I go with Paul Chek on this one. Core stability should be practiced on every exercise. Highly controversial whether to suck it in or blow it out.
In this case, there is excessive leaning forward from the torso. This could easily be from weakened “core” muscles (but than again is could be a number of things). I have alot of success with my clients (who have bad squat form) by teaching the person to suck the navel to the spine when squatting. If they choose to later they can switch to pelvic tilt arched back style like the westside guys do.
what are your thoughts?

Work on flexability, but static stretching will not yeild maximum results. Try AIS, do a search on google and read up.

Basically, contract the antagonist muscle/s to stretch the desired muscle/s and if at the end of your unassisted range of motion, you do not barely feel the stretch, gently assist until you just feel the stretch. Hold the stretch for between 1.5 and 2 seconds. Repeat the stretch as many times as range of motion improves. (About 10 to 15)

Proponents of static stretching advise one to hold the stretch for at least 15 and as high as 90 seconds, the reason is that initially the stretch reflex will engage and it takes some time for the muscle to relax. The problem with this is that for quite some time the stretch reflex did in fact engage, and a contraction did occur. This contraction has numerous negative effects. Waiting it out does result in increased flexability, but not as much, and it hampers recovery. AIS eliminates the problem. First, if the stretch is mild, the stretch reflex takes about 3 seconds to engage, so there won’t be a contraction. (Note: it is important to stretch a muscle uncontracted, so body position is important. eg. stretch the calf seated on the floor, if you stand, you load the calf and force a minor contraction) Second, by doing repetions, you actually are in the stretched position for several seconds (15 x 2 seconds is 30 seconds) and will maxamize your flexability. Third, you won’t over stretch if you stop at the rep that doen’t increase range of motion, with static stretching, how do you know when to stop?.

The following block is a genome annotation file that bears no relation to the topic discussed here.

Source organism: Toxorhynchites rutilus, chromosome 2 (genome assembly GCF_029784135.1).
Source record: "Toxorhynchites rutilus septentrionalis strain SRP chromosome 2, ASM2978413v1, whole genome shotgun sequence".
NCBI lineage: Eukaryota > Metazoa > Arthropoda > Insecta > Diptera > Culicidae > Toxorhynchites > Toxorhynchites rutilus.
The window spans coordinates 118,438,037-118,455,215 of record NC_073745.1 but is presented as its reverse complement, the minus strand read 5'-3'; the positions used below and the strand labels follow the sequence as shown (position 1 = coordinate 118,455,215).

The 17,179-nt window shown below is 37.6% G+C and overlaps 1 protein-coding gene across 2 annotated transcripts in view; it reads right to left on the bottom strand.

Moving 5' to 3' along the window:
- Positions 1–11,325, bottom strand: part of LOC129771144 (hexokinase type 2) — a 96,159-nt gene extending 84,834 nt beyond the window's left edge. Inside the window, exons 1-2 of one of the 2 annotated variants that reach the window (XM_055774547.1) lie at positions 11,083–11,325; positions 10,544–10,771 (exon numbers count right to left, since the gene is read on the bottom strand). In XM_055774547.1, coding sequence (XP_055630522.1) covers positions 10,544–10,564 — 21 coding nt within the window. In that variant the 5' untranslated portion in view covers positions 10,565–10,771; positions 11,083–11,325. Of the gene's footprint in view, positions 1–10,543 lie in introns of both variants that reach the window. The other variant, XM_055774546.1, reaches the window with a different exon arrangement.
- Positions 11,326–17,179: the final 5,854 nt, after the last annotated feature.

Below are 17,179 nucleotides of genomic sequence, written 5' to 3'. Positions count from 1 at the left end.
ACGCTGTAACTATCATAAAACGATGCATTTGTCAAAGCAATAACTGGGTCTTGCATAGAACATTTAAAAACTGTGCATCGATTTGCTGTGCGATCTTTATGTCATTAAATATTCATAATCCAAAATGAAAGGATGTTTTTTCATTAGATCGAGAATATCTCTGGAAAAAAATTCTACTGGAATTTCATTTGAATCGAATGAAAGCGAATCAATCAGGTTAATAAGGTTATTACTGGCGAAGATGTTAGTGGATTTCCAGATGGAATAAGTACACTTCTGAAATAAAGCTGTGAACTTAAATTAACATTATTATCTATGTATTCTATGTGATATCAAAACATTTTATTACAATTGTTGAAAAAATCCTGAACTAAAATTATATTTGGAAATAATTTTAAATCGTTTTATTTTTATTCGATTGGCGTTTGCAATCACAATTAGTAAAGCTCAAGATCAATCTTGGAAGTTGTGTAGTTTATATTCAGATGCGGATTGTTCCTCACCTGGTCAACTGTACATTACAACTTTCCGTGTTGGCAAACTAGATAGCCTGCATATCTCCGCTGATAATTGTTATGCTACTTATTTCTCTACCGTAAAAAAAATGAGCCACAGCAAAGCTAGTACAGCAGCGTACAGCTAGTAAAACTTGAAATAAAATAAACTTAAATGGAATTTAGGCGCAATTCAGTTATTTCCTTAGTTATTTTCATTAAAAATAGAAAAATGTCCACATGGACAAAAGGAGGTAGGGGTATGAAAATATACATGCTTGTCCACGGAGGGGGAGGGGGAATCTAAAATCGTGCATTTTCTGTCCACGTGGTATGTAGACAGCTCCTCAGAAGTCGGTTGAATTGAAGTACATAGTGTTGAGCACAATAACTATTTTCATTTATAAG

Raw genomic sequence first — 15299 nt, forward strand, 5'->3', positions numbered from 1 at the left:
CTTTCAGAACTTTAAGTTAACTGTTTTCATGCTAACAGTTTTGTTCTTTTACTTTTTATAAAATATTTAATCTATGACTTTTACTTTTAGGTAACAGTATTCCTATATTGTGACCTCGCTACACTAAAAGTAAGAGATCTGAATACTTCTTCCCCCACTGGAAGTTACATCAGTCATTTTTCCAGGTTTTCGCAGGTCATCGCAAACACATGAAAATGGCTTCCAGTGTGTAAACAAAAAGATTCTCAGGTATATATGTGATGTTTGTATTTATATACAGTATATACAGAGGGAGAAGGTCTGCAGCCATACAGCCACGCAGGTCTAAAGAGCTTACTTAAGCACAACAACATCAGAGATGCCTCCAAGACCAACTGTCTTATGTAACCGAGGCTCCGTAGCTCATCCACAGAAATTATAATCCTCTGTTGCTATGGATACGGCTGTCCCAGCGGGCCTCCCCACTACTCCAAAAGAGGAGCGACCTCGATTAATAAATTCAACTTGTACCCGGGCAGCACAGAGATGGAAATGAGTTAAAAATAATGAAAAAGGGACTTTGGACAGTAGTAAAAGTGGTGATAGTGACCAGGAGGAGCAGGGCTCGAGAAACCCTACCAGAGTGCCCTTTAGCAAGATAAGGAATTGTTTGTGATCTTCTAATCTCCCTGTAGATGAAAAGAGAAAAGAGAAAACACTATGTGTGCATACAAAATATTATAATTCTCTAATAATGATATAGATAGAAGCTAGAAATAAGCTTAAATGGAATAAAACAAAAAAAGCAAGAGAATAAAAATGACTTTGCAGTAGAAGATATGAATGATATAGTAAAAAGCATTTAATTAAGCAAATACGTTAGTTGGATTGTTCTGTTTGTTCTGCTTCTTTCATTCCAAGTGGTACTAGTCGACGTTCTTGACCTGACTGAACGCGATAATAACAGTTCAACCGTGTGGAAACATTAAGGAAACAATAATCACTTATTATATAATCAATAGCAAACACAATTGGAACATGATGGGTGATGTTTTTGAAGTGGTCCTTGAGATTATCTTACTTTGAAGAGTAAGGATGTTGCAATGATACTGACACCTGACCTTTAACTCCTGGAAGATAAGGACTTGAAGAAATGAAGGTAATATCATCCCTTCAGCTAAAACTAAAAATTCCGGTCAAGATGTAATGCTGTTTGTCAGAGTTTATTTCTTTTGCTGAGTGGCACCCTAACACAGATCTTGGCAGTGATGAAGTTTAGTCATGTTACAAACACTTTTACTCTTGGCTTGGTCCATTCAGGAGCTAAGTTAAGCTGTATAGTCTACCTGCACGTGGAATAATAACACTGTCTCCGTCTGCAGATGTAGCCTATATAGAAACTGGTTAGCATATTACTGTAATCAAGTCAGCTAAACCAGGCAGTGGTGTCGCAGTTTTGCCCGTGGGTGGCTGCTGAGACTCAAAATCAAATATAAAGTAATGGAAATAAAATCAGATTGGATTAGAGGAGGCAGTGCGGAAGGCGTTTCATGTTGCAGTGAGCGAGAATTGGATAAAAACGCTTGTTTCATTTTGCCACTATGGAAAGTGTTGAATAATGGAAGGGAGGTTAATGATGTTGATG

This style of stretching has helped myself and several other MMA artist. Since trying it, our group will never do a static stretch as the primary flexability tool again, the results are that good. As a side note, PNF gets just as attractive results.

Hope that helps,
Rolo

When I squat, I lean forward a lot, but I don’t see this as any type of “problem” at all.

If I squat with my back to the wall, so I don’t fall over backwards, I have no tightness or resistance to descending all the way to the floor… without the wall I’ll fall over. Alternately, when I front squat, I lean forward very little.

Is the issue merely one of maintaining a neutral spine while leaning forward, instead of fixing a “problem”?

Negative. My spinal column forces me forward and onto my tip toes. If I keep an arched back and elbows forward like I should then I am forced backwards and off balance even when practicing. I have tried some of the stretching excercises suggested and they seem to be the solution. I appreciate all the quick responses.

Do not draw the navel in and hollow the stomach…this will lead to decreased stability. Chek recomends taking a diaphramatic breath which fills the abdomen…then hold that breath and draw in against the air filled abdomen. Try this and you’ll see the difference between this way and hollowing.

You may find many papers in the archives concerning the Squat, use “Search”.
Good books to read are “Super Squats” and “Brawn”.

[quote]Boss14 wrote:
Do not draw the navel in and hollow the stomach…this will lead to decreased stability. Chek recomends taking a diaphramatic breath which fills the abdomen…then hold that breath and draw in against the air filled abdomen. Try this and you’ll see the difference between this way and hollowing.[/quote]

I’ll go with Stuart McGill on this one:
“Abdominal hollowing is dysfunctional”

Nick

OH, OH! I have a good opinion on this one. Mike Clark would be so proud of me.

Assuming you know the proper way to squat, but you’re just too tight, stretching is only one necessary component toward increasing your flexibility. What I would suggest, and Mike would be proud, is SMR - Self Myofascial Release. Get thee a foam roller and break up the junk in your lower body musculature. I’ve seen people’s range of motion on squats increase dramatically from just 10 minutes of moderate intensity SMR.

Eric Cressey and Mike Robertson wrote up a pretty good description of SMR.

http://www.t-nation.com/readTopic.do?id=475832

Focus on the IT band, Hams, Calves, and peroneals, but feel free to roll the whole body out. My only suggest if it’s your first time, make sure nobody can see your face. I fancy myself as a tough guy, but rolling my IT band for the first time brought tears to my eyes.

But it was so worth it. My flexibility is much better for it.